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Tag Archives: Sherwood Mill Pond
Westport was spared the snow, ice and wind that’s buffeting much of the rest of the country.
All we’ve gotten is light rain, and slush. This was the scene at otherwise empty Winslow Park this morning:
And here’s Camp Mahackeno, seen from the Westport Weston Family Y:
But we did not escape today’s weather unscathed.
As happens more and more often, there’s flooding all around town. Some are places that flood often; some are spots we seldom worry about.
Grove Point — off Hillspoint — saw waters high enough from Sherwood Mill Pond to close the road. Here’s the view:
Standing water is everywhere. Be careful out there!
Last week’s demolition of the old Positano’s restaurant — remembered by real old-time Westporters as its earlier incarnation, Café de la Plage — evoked a welter of emotions.
It also revived memories of Allen’s Clam House, the other waterfront restaurant in the otherwise residential neighborhood.
Allen’s was right around the corner, on Sherwood Mill Pond. Built in 1890 by Captain Walter Allen, customers flocked there for seafood — and views — from as far as New York.
It was the go-to place for generations of celebrations — proms, anniversaries, holidays, you name it.
In 1999, the restaurant and surrounding .83-acre property was up for sale. To protect it from the developers, the town bought it for $1.2 million. Private donations — including $50,000 each from Paul Newman and Harvey Weinstein — defrayed part of the cost.
The restaurant was torn down a few years later. Today — thanks to efforts of Sherry Jagerson, and a group of dedicated volunteers — the land is known as the Sherwood Mill Pond Preserve.
It’s one of Westport’s hidden-in-plain-sight gems. Of course, you can’t buy clams there any more.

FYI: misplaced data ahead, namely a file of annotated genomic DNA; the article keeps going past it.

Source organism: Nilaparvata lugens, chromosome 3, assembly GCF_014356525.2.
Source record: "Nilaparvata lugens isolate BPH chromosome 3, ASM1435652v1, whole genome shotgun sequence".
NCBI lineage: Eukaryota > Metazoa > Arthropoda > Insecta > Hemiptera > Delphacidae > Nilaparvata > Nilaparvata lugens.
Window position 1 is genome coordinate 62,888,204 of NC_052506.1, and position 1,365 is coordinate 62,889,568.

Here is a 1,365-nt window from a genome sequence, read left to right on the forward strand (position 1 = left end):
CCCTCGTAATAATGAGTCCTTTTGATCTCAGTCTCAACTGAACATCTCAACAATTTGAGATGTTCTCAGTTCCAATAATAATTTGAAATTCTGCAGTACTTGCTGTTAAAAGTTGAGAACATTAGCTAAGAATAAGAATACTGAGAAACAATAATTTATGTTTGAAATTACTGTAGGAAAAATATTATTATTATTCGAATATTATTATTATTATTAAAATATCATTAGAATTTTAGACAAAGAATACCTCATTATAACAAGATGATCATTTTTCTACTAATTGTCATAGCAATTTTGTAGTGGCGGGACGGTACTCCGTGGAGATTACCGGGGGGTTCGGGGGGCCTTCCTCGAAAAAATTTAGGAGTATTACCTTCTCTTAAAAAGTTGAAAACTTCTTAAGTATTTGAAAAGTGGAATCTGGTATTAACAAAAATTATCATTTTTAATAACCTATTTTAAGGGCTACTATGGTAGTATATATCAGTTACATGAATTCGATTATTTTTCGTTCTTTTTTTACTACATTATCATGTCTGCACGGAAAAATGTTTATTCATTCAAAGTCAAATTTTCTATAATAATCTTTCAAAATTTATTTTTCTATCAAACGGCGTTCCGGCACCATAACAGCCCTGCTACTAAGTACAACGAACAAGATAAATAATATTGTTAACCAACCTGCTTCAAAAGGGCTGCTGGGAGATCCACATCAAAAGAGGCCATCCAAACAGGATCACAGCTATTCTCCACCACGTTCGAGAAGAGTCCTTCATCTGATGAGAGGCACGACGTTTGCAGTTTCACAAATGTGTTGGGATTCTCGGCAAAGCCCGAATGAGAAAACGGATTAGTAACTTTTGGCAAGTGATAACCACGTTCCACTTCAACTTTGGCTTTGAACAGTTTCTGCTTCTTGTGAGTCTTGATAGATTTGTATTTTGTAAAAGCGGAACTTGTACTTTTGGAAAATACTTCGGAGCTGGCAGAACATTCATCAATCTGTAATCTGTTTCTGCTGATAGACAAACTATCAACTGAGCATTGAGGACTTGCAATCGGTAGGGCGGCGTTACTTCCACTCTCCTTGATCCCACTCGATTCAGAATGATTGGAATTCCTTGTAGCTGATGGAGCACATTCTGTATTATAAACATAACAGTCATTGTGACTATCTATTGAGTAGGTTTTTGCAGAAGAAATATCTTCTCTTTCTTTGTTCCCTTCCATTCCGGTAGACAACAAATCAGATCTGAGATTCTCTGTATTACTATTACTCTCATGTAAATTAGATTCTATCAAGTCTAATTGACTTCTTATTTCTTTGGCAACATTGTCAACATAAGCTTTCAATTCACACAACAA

But you can bring your own, and have a very fine picnic indeed.
Westporters have watched with interest as 1177 Post Road East — the new 4-story, 94-unit apartment complex — nears completion.
It’s hard to miss: It takes up much of the land between North Morningside and North Turkey Hill, directly opposiste Greens Farms Elementary School.
Which means it’s nowhere near the water.
That’s not stopping its marketing company.
A website showing off the property is — let’s say, “interesting.”
The headline reads “11/77 Greens Farms” (or perhaps “Greens 11/77 Farms” — it’s hard tell).
Technically of course the building is not in Greens Farms. The Post Road is the dividing line. Children moving into the new apartments will go to Long Lots Elementary School, not Greens Farms.
But okay, the Greens Farms neighborhood starts right across the street. Perhaps that’s why the marketing materials boast of “a coastal enclave rich with history and character.”
Without mentioning it by name, the website touts “Westport’s oldest neighborhood, lined with old stone walls weaving between pre-war colonial homes and beautiful estates, vast open meadows and saltwater marshland.”
There are no architect’s renderings of what the apartment building will look like.
There are, however, beautiful photos of:
- A stand-up paddleboarder
- Sherwood Mill Pond
- A beautiful bedroom, and
- What appears to be a woman wearing a comfy fall sweater.
Besides “11/77,” there is one nod to the Post Road. It’s this, tucked away in a headline that once again references the water (the closest beach is Sherwood Island — 1.9 miles away, according to Google Maps):
“Combining Westport’s coastal charm with the convenience of shops, restaurants and services of the Post Road.”
The website says that studio apartments rent “from the $2000s,” while 1-bedrooms begin at $2,850. Extended-stay options are available for business travelers.
(Of the 94 units, 29 — 30% — are considered “affordable” under state 8-30g regulations.)
Want to know more? Or just curious how “11/77 Post Road” is being marketed to the world? Click here!
(Hat tip: Greens Farms Association and president Art Schoeller)